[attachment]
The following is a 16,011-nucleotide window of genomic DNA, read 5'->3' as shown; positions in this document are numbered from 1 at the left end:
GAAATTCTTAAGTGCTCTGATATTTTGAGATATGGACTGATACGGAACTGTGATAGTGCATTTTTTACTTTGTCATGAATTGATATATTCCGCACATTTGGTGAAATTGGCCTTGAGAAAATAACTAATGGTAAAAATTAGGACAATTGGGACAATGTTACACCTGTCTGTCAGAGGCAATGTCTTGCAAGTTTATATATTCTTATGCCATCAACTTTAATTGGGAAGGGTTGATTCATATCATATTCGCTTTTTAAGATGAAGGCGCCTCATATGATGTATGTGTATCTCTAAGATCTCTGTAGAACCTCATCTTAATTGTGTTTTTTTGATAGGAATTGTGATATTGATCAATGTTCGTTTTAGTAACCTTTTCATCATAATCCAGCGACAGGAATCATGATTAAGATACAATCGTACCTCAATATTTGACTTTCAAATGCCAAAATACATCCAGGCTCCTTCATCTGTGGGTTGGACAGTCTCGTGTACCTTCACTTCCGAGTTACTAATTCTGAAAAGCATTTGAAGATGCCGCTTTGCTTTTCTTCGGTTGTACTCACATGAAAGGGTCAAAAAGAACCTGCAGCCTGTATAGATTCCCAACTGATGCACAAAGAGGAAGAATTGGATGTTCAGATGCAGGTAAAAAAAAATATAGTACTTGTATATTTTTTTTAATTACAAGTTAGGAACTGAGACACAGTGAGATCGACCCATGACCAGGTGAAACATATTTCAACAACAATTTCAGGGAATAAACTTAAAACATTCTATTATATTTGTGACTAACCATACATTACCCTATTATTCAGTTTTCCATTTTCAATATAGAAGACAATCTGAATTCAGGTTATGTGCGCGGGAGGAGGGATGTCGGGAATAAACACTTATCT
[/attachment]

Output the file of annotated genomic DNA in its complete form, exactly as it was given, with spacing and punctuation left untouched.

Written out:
The following is a 16,011-nucleotide window of genomic DNA, read 5'->3' as shown; positions in this document are numbered from 1 at the left end:
GAAATTCTTAAGTGCTCTGATATTTTGAGATATGGACTGATACGGAACTGTGATAGTGCATTTTTTACTTTGTCATGAATTGATATATTCCGCACATTTGGTGAAATTGGCCTTGAGAAAATAACTAATGGTAAAAATTAGGACAATTGGGACAATGTTACACCTGTCTGTCAGAGGCAATGTCTTGCAAGTTTATATATTCTTATGCCATCAACTTTAATTGGGAAGGGTTGATTCATATCATATTCGCTTTTTAAGATGAAGGCGCCTCATATGATGTATGTGTATCTCTAAGATCTCTGTAGAACCTCATCTTAATTGTGTTTTTTTGATAGGAATTGTGATATTGATCAATGTTCGTTTTAGTAACCTTTTCATCATAATCCAGCGACAGGAATCATGATTAAGATACAATCGTACCTCAATATTTGACTTTCAAATGCCAAAATACATCCAGGCTCCTTCATCTGTGGGTTGGACAGTCTCGTGTACCTTCACTTCCGAGTTACTAATTCTGAAAAGCATTTGAAGATGCCGCTTTGCTTTTCTTCGGTTGTACTCACATGAAAGGGTCAAAAAGAACCTGCAGCCTGTATAGATTCCCAACTGATGCACAAAGAGGAAGAATTGGATGTTCAGATGCAGGTAAAAAAAAATATAGTACTTGTATATTTTTTTTAATTACAAGTTAGGAACTGAGACACAGTGAGATCGACCCATGACCAGGTGAAACATATTTCAACAACAATTTCAGGGAATAAACTTAAAACATTCTATTATATTTGTGACTAACCATACATTACCCTATTATTCAGTTTTCCATTTTCAATATAGAAGACAATCTGAATTCAGGTTATGTGCGCGGGAGGAGGGATGTCGGGAATAAACACTTATCT